Tobi Kyeremateng is a young cultural producer whose Black Ticket Project has had an almost unimaginable impact on the diversity of audiences for one of oldest artforms in the UK. She recently won Stylist magazine’s ‘Inspriation of the Year’ award for “improving access to theatre for young black people, kicking ass as a producer, and doing it all with the best smile in the business.”
Faced with the reality that most theatre is made and attended by people who do not reflect the rich diversity of the region in which it’s based, Kyeremateng had a simple idea: Why not make it as easy as possible for Black people to attend theatre performances by giving them tickets for free?
In 2017 she decided to buy 30 tickets to the “very Black story”, the ‘Barbershop Chronicles’, which was playing to a mostly white audience at the UK’s most prominent theatre, the National Theatre. She distributed tickets via social media and youth groups, finding great success in opening up the artform to people that had never believed they belonged there.
The initiative snowballed, formalising into the Black Ticket Project and receiving financial backing from The National Theatre and partnering with theatres across London. Hundreds of young Black people have seen shows in theatres across the capital and the initiative has spread to other major cities in the UK.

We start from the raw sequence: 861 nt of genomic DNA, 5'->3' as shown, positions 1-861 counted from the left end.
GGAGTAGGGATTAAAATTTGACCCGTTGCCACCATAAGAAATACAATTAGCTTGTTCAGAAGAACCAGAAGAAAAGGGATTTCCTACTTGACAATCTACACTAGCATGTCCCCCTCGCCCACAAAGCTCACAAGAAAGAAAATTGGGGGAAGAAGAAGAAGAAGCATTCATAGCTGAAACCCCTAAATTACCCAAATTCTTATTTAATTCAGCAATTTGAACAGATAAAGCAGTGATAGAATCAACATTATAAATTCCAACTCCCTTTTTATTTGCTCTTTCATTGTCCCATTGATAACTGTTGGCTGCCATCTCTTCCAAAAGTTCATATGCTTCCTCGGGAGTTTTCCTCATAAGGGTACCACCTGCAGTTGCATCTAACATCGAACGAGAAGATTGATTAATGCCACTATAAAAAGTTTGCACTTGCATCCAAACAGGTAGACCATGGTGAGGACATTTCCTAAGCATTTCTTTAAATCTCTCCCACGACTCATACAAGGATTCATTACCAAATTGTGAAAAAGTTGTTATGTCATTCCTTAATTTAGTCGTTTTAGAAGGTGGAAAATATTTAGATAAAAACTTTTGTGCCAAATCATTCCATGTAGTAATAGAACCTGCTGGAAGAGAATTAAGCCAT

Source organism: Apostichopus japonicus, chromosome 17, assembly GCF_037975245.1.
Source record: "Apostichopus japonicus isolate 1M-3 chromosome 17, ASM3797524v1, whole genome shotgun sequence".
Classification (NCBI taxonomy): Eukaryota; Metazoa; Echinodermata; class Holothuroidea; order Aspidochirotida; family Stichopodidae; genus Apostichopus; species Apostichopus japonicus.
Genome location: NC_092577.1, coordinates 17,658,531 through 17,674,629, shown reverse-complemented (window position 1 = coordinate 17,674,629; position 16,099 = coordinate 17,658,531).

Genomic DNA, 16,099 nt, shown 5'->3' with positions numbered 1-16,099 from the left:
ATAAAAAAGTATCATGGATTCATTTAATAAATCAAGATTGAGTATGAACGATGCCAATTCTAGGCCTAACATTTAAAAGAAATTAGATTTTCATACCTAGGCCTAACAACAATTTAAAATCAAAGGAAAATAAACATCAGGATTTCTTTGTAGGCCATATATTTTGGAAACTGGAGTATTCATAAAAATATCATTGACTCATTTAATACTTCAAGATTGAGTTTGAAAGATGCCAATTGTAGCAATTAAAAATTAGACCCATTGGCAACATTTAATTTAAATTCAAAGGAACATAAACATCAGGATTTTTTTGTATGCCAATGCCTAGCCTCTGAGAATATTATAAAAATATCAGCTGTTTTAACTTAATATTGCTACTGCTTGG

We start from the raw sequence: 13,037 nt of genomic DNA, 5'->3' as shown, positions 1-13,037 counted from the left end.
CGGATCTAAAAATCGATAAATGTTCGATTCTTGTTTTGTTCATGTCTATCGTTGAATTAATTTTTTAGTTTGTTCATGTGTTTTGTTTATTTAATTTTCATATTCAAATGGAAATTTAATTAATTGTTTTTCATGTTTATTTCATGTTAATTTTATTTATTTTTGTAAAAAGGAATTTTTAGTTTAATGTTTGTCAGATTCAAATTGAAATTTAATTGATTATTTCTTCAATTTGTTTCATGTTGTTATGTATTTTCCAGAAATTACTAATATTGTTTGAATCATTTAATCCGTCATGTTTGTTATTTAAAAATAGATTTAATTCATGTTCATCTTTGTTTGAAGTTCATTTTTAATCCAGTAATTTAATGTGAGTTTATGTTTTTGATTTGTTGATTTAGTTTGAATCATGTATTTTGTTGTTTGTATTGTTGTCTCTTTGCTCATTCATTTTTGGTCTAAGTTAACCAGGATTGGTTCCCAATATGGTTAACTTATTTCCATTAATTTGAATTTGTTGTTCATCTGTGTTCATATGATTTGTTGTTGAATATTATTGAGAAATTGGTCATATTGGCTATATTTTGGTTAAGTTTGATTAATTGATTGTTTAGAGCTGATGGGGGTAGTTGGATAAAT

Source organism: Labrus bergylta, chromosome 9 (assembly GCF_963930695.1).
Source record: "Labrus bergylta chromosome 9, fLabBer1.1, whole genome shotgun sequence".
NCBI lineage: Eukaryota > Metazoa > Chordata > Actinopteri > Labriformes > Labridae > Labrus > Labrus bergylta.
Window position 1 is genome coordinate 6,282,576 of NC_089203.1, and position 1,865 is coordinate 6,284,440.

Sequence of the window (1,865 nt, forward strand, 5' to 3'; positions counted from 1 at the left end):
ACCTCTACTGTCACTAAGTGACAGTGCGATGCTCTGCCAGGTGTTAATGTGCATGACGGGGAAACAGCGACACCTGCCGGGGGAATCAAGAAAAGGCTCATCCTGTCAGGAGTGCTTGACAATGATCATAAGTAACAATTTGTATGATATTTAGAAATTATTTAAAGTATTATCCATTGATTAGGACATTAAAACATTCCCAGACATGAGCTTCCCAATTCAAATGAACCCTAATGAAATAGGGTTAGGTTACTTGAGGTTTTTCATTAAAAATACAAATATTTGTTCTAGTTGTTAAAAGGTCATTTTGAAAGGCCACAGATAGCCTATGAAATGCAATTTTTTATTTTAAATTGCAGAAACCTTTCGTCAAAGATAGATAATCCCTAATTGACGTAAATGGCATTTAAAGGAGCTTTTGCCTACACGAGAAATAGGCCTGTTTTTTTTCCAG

“Representation beyond seeing a reflection of yourself, means that more diverse stories will be told, with more complex and interesting characters on a variety of issues, and more people from underrepresented backgrounds will have agency to tell those stories,” she explained in a crowdfunding appeal last year.
Black Ticket Project styles itself as “temporary”, with Kyeremateng telling the Evening Standard that “if it went on forever it means that as a sector we have failed our audiences”.